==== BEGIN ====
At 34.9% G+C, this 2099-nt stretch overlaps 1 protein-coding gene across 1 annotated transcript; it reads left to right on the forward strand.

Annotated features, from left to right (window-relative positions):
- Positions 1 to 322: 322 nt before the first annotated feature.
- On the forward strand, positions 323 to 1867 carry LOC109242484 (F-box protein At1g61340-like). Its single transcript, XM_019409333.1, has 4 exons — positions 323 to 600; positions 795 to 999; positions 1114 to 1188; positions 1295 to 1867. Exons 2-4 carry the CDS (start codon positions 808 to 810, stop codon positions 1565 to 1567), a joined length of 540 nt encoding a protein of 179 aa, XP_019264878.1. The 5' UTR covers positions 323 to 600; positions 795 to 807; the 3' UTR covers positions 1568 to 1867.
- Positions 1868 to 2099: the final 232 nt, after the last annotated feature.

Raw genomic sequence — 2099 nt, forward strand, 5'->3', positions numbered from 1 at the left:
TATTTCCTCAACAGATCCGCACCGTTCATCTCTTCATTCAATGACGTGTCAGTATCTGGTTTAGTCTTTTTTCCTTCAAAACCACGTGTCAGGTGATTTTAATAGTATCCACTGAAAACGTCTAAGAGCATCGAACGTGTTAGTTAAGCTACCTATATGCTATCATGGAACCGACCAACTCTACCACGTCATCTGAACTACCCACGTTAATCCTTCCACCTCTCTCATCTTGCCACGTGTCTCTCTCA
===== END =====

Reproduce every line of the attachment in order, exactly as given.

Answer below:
At 34.9% G+C, this 2099-nt stretch overlaps 1 protein-coding gene across 1 annotated transcript; it reads left to right on the forward strand.

Annotated features, from left to right (window-relative positions):
- Positions 1 to 322: 322 nt before the first annotated feature.
- On the forward strand, positions 323 to 1867 carry LOC109242484 (F-box protein At1g61340-like). Its single transcript, XM_019409333.1, has 4 exons — positions 323 to 600; positions 795 to 999; positions 1114 to 1188; positions 1295 to 1867. Exons 2-4 carry the CDS (start codon positions 808 to 810, stop codon positions 1565 to 1567), a joined length of 540 nt encoding a protein of 179 aa, XP_019264878.1. The 5' UTR covers positions 323 to 600; positions 795 to 807; the 3' UTR covers positions 1568 to 1867.
- Positions 1868 to 2099: the final 232 nt, after the last annotated feature.

Raw genomic sequence — 2099 nt, forward strand, 5'->3', positions numbered from 1 at the left:
TATTTCCTCAACAGATCCGCACCGTTCATCTCTTCATTCAATGACGTGTCAGTATCTGGTTTAGTCTTTTTTCCTTCAAAACCACGTGTCAGGTGATTTTAATAGTATCCACTGAAAACGTCTAAGAGCATCGAACGTGTTAGTTAAGCTACCTATATGCTATCATGGAACCGACCAACTCTACCACGTCATCTGAACTACCCACGTTAATCCTTCCACCTCTCTCATCTTGCCACGTGTCTCTCTCA